THIS POST IS AN EDITED VERSION OF ONE THAT APPEARED PREVIOUSLY.
Steve Sando, known as "Rancho Gordo" to his legion fans, wrote in more detail about the flap centering around Carlo Petrini, "President for Life" as Sando referred to him, of Slow Food International. Petrini fictionalized, in an unflattering and rather dishonest fashion, some farmers up at the Ferry Plaza market in his new book, Slow Food Nation (no Amazon link: I ain't pimpin' for Petrini). Over at his weblog, Rancho Gordo, Sando published the excerpt referring to a farmer who surfs: Petrini implied that it is the farmer's usurious pricing that allows him to work two weekends a month and surf the rest of the time. (What he was trying to accomplish with this fiction is really beyond me.)
Petrini wrote: "The former [of two farmers], with long hair and a plaid flannel shirt, held his lovely little blond-haired daughter in his arms and told me, in a conspiratorial tone, that he had to drive two hundred miles to come and sell in that market: he charged incredibly high prices for his squash, it was “a cinch,” in just two monthly visits he could earn more than enough to maintain his family and spend hours surfing on the beach."
UPDATE: May 17. I talked to "Surfing Farmer," who had left a comment in response to this statement by Petrini. Surfarmer was, at the time, able to laugh but was still a little bugged by it, because he's sort of well-known as being the surfing farmer up at the market in San Francisco. As he told someone on the phone, "Even if it's not me, people think it's me." But in hindsight, he asked that I remove the comments, which I admit I made worse with my own attempts at thumbing my nose to the person who would write such things about my friends who farm.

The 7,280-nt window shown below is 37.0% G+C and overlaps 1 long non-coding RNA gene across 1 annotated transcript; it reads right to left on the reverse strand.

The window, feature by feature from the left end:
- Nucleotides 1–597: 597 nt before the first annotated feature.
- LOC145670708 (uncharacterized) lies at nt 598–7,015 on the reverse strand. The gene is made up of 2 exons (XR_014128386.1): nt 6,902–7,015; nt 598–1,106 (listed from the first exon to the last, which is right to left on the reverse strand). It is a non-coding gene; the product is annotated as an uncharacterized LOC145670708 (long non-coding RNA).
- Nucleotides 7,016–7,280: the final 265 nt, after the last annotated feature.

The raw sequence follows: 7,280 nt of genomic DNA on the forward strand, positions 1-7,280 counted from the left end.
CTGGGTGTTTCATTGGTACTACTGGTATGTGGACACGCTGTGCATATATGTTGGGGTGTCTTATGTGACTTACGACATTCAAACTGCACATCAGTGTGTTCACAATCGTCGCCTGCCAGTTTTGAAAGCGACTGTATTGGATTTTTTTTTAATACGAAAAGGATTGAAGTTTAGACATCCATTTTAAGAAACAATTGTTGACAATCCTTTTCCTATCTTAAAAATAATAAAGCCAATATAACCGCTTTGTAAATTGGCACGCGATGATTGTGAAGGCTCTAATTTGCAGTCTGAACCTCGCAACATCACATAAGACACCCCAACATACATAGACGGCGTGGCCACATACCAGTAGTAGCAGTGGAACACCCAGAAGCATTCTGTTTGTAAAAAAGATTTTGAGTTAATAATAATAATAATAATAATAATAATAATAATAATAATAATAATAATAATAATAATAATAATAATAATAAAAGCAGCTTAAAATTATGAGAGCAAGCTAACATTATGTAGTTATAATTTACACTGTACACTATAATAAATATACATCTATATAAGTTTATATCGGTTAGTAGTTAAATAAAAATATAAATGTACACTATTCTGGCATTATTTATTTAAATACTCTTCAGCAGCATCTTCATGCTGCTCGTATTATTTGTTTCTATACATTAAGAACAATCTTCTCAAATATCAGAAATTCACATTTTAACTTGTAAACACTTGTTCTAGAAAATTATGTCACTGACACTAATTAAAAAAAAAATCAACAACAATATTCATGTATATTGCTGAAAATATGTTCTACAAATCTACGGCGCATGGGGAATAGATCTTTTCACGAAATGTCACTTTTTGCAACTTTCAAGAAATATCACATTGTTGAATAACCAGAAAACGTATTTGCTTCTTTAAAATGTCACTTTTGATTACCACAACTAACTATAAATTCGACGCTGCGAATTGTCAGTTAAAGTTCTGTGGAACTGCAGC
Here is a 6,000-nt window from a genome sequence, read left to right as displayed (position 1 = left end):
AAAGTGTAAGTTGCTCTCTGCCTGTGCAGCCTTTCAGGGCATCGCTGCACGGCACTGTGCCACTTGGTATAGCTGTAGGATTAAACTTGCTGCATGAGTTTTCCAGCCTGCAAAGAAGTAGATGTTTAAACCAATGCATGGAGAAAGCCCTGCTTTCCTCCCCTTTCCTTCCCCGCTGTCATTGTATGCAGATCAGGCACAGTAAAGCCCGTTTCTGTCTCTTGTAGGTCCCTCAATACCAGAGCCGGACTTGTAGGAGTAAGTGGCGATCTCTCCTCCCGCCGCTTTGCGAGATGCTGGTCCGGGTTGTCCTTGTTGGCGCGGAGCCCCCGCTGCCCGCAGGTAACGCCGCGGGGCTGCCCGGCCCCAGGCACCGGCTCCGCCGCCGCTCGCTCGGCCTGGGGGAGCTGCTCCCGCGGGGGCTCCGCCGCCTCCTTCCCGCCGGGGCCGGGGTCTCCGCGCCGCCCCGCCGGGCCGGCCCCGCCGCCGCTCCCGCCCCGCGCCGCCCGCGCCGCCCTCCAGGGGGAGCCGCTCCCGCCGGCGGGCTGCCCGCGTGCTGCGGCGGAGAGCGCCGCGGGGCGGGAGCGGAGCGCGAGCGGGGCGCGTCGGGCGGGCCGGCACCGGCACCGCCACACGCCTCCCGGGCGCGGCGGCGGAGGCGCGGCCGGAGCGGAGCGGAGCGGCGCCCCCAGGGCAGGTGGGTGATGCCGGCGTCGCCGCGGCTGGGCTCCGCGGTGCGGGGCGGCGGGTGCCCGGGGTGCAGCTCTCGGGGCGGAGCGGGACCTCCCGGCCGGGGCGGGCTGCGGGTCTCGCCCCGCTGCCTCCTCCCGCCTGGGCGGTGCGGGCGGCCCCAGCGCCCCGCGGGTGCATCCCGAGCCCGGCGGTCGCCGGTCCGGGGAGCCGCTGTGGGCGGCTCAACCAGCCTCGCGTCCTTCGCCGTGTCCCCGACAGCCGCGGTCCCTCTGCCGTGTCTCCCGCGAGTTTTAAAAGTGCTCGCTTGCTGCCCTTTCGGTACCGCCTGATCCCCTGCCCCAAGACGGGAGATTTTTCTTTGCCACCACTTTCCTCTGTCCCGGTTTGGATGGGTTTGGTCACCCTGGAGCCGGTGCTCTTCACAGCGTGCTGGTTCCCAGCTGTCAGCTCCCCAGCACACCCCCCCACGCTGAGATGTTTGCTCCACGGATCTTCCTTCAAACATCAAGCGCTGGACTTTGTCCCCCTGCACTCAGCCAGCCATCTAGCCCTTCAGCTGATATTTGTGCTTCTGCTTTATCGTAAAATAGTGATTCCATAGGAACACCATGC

So I removed it, because as he further revealed to me, Surfarmer is about to announce his candidacy for President of the United States, and wants all evidence of his goofball sense of humor eradicated. Oh, if only Google would comply.
About Petrini's fiction, as I think of it: I could not understand how he who in his own words never finished college, could call farmers "dropouts." I left a comment on the Rancho Gordo blog:
The remark I found most offensive was about the "young dropouts-turned-farmers." Most of the farmers I know have college educations: many have graduate degrees. I would be willing to bet that Bay Area farmers are among the most educated in the world, if only because the University of Santa Cruz's farm apprentice program has been turning out organic farmers for forty years. Many of the graduates, of whom Surfarmer is one, stay close by—because the support is here. We do love our farmers, don't we?
I'm sure the maelstrom will continue when Steve Sando publishes his account of his meeting with Carlo Petrini at CUESA. I'm sure he will keep an eye on the situation.
And that is all for today.
THOUGHT FOR THE DAY: “I prefer fact to fiction.” — Richard Attenborough
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